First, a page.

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RS Essentials: 11 Thermal and A Quarter Songs for All Times

The veteran Bengaluru rock band have offered humor and solace alike during their prolific run since 1996

Anurag Tagat Jul 07, 2022

Bengaluru rock band Thermal and a Quarter. Photo: Armaan Mishra

“Paper Puli” 

In 2005, Thermal And A Quarter (TAAQ) not only released their third album Plan B online for free, but also stayed ever ebullient in their style of rock. “Paper Puli” brings together that signature, squeaky-clean and fist-tight way with grooves that the band continue to be known for. We’ll overlook the very obvious dig at rock journalism and focus instead on one of Indian rock’s most memorable melodic funk hooks, complete with vocalist-guitarist Bruce Lee Mani’s scat vocals.  

“This Is It” 

The title track from 2009 album This Is It saw TAAQ wryly accept that rock was on its way out of mainstream lexicon (and perhaps foretelling how it would be in Indian indie a few years down too) and that they’re kind of dinosaurs now. What might have felt like a sad realization is wrapped in buoyant rhythms, with Mani getting into wishful thinking when he says, “And who knows maybe someday/ We’ll find Plan B/ In a hit movie.”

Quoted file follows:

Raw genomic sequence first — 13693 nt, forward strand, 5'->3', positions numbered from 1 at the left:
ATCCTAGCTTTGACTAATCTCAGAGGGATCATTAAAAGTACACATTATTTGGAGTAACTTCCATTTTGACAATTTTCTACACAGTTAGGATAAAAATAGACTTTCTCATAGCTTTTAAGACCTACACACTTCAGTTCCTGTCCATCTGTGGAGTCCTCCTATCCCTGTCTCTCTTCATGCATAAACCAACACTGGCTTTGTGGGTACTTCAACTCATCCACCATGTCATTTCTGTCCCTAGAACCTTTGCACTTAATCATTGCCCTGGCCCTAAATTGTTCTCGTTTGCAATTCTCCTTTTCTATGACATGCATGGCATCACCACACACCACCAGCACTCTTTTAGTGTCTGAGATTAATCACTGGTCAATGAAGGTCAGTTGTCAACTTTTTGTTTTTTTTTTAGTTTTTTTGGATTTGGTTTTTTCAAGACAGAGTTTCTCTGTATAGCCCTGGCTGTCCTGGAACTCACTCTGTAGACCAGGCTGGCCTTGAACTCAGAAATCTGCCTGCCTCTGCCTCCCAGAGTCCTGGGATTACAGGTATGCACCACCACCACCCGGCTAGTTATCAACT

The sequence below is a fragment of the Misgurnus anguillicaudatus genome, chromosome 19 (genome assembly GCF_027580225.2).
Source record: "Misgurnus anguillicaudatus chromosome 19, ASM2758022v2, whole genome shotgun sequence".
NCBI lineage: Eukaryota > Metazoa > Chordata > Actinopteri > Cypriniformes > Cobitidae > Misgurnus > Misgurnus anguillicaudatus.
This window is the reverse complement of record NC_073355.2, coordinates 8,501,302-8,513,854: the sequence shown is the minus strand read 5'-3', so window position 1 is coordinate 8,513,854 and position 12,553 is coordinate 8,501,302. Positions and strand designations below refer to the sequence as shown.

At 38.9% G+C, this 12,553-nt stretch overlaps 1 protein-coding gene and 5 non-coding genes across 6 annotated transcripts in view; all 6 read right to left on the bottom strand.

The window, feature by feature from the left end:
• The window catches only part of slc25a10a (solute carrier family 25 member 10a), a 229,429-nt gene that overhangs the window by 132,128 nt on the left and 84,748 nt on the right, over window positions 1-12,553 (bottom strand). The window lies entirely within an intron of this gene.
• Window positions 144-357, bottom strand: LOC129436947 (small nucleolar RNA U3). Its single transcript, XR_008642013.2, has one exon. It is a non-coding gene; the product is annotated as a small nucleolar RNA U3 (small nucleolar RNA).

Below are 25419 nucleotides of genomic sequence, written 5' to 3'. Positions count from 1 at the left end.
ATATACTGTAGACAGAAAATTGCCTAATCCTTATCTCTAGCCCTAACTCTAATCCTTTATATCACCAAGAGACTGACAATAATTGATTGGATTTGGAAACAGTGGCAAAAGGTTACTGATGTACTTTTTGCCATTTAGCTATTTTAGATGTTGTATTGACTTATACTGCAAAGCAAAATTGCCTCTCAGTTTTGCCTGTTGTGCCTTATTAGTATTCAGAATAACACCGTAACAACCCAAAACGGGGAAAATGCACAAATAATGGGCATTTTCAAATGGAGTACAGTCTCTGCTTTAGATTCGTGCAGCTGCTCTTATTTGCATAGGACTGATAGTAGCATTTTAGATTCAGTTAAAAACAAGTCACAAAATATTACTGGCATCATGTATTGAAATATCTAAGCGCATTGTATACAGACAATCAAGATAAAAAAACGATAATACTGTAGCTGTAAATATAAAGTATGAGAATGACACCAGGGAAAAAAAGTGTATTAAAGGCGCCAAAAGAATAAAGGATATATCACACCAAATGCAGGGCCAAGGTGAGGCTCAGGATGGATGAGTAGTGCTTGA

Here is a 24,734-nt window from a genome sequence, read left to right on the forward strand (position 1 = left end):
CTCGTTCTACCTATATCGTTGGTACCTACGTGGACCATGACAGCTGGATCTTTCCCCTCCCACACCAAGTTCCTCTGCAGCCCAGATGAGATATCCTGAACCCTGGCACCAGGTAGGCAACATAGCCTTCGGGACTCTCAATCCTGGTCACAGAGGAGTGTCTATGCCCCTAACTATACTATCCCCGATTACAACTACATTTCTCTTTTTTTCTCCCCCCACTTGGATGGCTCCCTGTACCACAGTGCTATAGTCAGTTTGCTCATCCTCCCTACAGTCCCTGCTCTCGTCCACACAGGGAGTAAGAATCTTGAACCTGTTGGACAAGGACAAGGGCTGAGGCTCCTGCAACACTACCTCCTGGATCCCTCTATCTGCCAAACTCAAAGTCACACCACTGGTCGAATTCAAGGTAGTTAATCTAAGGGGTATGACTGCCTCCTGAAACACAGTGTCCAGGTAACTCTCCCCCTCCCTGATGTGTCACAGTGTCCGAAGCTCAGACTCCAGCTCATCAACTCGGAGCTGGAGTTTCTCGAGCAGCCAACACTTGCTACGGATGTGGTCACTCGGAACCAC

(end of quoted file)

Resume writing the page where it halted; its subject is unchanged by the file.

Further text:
“Meter Mele One-and-a-half” 

Their hometown of Bengaluru is among the lyrical themes that TAAQ have always honed in on. If you’ve never been to the city, “Meter Mele One-and-a-half” is the apt introduction to inescapable situations – wily autorickshaw riders, traffic and all kinds of by-lanes. Drummer Rajeev Rajagopal brings that distinct cowbell action, while bassist Prakash K.N. snakes his way through almost like an auto, as Mani screams “Aiyyayo!” The song remains a major gem from 3 Wheels 9 Lives, their 2012 triple album comprising 28 tracks.  

“Bangalore Blues” 

The year 2015 proved to be a prolific one for Thermal, who released two albums. The second of those was No Wall Too High, a collaboration between the band and Matthew Kurian in Germany on a lyrical concept of division, referring to the German reunification. “Bangalore Blues,” one of the typically quieter TAAQ songs, arrived (as they usually do) at the end of No Wall Too High. With slide guitar leads and a country-blues kind of acoustic guitar melody (plus ambient sounds of the city), Mani fed in lines like: “Our temples of food, our oases of coffee/ Give me that dog-eared book under a cool Cubbon tree.”  

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“Stone Circle”  

Taken from their standout 2020 album A World Gone Mad (and originally released as a single in 2019), TAAQ turned emotive like never before with “Stone Circle,” perhaps their years of experience reflecting in the wisdom and depth of the track. Focusing on family and close friends with vocalist Swikrity Singh, the gentle bop and its animated video proved particularly relevant when the pandemic struck, leaving us all a little bit further away from near and dear ones while cherishing those bonds even more.